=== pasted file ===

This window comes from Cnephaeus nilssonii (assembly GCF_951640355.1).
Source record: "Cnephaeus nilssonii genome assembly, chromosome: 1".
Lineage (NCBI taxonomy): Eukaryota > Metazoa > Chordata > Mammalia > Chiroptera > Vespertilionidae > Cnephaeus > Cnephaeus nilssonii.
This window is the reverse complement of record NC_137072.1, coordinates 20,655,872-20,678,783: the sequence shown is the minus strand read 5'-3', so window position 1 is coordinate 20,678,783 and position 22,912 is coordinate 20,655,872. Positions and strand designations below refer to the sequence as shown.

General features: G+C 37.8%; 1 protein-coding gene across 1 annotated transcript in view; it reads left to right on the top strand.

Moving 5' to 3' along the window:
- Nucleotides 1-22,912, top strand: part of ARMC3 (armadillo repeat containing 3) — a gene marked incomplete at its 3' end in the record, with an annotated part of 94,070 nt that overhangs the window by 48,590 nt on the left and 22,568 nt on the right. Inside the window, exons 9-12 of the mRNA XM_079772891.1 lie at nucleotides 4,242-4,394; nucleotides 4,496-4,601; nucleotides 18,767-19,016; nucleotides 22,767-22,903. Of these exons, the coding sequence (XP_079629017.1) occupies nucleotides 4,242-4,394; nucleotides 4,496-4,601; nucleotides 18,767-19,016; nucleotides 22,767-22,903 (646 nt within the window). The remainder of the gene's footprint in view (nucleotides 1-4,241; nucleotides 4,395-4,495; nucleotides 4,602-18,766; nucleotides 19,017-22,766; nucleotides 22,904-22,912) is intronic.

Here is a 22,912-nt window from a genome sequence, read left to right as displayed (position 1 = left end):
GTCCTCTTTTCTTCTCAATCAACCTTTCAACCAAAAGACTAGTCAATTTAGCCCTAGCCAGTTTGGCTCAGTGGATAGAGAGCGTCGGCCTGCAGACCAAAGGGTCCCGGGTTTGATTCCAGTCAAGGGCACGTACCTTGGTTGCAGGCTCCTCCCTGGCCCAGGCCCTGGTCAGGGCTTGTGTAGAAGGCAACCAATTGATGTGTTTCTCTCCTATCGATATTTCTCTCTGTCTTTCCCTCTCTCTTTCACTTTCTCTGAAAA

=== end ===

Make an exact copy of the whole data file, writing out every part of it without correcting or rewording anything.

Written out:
This window comes from Cnephaeus nilssonii (assembly GCF_951640355.1).
Source record: "Cnephaeus nilssonii genome assembly, chromosome: 1".
Lineage (NCBI taxonomy): Eukaryota > Metazoa > Chordata > Mammalia > Chiroptera > Vespertilionidae > Cnephaeus > Cnephaeus nilssonii.
This window is the reverse complement of record NC_137072.1, coordinates 20,655,872-20,678,783: the sequence shown is the minus strand read 5'-3', so window position 1 is coordinate 20,678,783 and position 22,912 is coordinate 20,655,872. Positions and strand designations below refer to the sequence as shown.

General features: G+C 37.8%; 1 protein-coding gene across 1 annotated transcript in view; it reads left to right on the top strand.

Moving 5' to 3' along the window:
- Nucleotides 1-22,912, top strand: part of ARMC3 (armadillo repeat containing 3) — a gene marked incomplete at its 3' end in the record, with an annotated part of 94,070 nt that overhangs the window by 48,590 nt on the left and 22,568 nt on the right. Inside the window, exons 9-12 of the mRNA XM_079772891.1 lie at nucleotides 4,242-4,394; nucleotides 4,496-4,601; nucleotides 18,767-19,016; nucleotides 22,767-22,903. Of these exons, the coding sequence (XP_079629017.1) occupies nucleotides 4,242-4,394; nucleotides 4,496-4,601; nucleotides 18,767-19,016; nucleotides 22,767-22,903 (646 nt within the window). The remainder of the gene's footprint in view (nucleotides 1-4,241; nucleotides 4,395-4,495; nucleotides 4,602-18,766; nucleotides 19,017-22,766; nucleotides 22,904-22,912) is intronic.

Here is a 22,912-nt window from a genome sequence, read left to right as displayed (position 1 = left end):
GTCCTCTTTTCTTCTCAATCAACCTTTCAACCAAAAGACTAGTCAATTTAGCCCTAGCCAGTTTGGCTCAGTGGATAGAGAGCGTCGGCCTGCAGACCAAAGGGTCCCGGGTTTGATTCCAGTCAAGGGCACGTACCTTGGTTGCAGGCTCCTCCCTGGCCCAGGCCCTGGTCAGGGCTTGTGTAGAAGGCAACCAATTGATGTGTTTCTCTCCTATCGATATTTCTCTCTGTCTTTCCCTCTCTCTTTCACTTTCTCTGAAAA